Post-Soviet Russia between Federalism and Unitarism: Normative Models and Realities of Transforming SocietyErokhina Elena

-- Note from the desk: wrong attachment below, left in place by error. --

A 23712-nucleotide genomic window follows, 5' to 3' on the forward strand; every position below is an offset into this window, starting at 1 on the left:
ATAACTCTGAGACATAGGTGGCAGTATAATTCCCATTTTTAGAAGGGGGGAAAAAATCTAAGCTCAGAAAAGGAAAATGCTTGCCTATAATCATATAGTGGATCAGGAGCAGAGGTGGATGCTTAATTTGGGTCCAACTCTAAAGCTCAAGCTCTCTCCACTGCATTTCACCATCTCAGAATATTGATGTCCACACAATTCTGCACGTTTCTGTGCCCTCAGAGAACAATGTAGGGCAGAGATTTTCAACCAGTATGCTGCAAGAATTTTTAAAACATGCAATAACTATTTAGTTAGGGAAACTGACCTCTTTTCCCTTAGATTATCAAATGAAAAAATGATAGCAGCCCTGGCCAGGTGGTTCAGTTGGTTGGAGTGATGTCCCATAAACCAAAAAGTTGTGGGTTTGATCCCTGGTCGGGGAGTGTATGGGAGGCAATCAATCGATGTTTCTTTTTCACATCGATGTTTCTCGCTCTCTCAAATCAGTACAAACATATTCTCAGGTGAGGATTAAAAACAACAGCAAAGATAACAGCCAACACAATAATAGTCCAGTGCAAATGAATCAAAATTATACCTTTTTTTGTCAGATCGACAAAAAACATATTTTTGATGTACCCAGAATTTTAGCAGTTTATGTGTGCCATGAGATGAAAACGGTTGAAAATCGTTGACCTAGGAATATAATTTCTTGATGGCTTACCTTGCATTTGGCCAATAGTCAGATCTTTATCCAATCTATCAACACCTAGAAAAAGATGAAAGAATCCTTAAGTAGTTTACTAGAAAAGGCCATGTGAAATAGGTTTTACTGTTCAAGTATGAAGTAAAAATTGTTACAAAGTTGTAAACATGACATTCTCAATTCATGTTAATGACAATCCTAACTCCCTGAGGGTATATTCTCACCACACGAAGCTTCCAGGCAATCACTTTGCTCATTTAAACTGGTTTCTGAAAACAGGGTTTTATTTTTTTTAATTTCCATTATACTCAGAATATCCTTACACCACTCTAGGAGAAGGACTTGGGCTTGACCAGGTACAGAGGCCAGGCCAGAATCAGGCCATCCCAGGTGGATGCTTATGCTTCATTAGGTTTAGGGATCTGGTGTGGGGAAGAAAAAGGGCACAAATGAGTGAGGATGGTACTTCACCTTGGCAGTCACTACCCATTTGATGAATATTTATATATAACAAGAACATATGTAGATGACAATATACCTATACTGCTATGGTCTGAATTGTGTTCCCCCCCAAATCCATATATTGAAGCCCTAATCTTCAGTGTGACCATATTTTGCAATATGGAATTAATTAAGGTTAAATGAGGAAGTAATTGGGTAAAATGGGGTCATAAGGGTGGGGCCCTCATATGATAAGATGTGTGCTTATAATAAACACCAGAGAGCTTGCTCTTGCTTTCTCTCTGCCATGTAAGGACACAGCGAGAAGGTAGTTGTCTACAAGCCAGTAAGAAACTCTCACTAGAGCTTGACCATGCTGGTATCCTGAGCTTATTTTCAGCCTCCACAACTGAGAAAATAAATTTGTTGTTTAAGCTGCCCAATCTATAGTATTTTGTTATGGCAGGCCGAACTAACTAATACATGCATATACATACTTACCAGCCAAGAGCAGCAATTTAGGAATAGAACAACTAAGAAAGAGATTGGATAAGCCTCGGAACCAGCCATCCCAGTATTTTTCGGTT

The article deals with the problem of correlation between the theory and practice of Russian federalism. The author shows the relationship between sovereignization and the formation of a new Russian statehood at the beginning of the 1990s. The author also highlights the cyclicality of fluctuations from decentralization to over-centralization in relations between the center and the region. Federalism is seen as an institution, as a normative model, and as a practice. The paper draws particular attention to the historical context of the formation of the Russian statehood: “the parade of sovereignties”, the collapse of the USSR, the adoption of the Constitution of the Russian Federation, the Federative Treaty on the authority demarcation with the Republic of Tatarstan. The author suggests that the inertia of decentralization after the collapse of the USSR not overcome by the Russian Federation in the 1990s prompted the federal center to borrow elements of unitarism. In the 2000s negotiability inability of elites in all authority levels was forcibly compensating by construction of “power vertical”. However, already by the mid-2000s the management centralization turns into a self-sufficient trend. The comprehension of the phenomenon of Russian federalism, the compliances of institutional practices with constitutional principles, the search for its optimal model and other issues served as a starting point for an interdisciplinary discussion. To date, several directions have been formed, each of which has its own argumentation in the dispute between supporters and opponents of federalism, who believe, that the unitary model of Russia's structure to be more optimal. It has been suggested that the negative experience of decentralization of the 1990s is associated in academic and everyday discourse with federalization. Such a setup prevents the objective understanding of this phenomenon as a factor that has played a positive role in the formation of the new post-Soviet statehood of Russia. The thesis is substantiated by the fact that with the entry of the Crimea into Russia, the federalist discourse acquired a new breath. To prove this argument, the author refers to cases illustrating the desire of individual subjects to use the institutions of federalism to build parity relations with the center to solve issues that are under the joint jurisdiction of Moscow and the regions. The author comes to the conclusion about maturing of prerequisites for a new cycle in the development of federal relations. The lack of budgetary funds, which the majority of subjects is experiencing now, makes them exercise their authorities, pushes regions to the need to expand the scope of their rights. The strategies of interaction between the federal center and the subjects of the Russian Federation are proposed to be described in the metaphors of bargaining and partnership.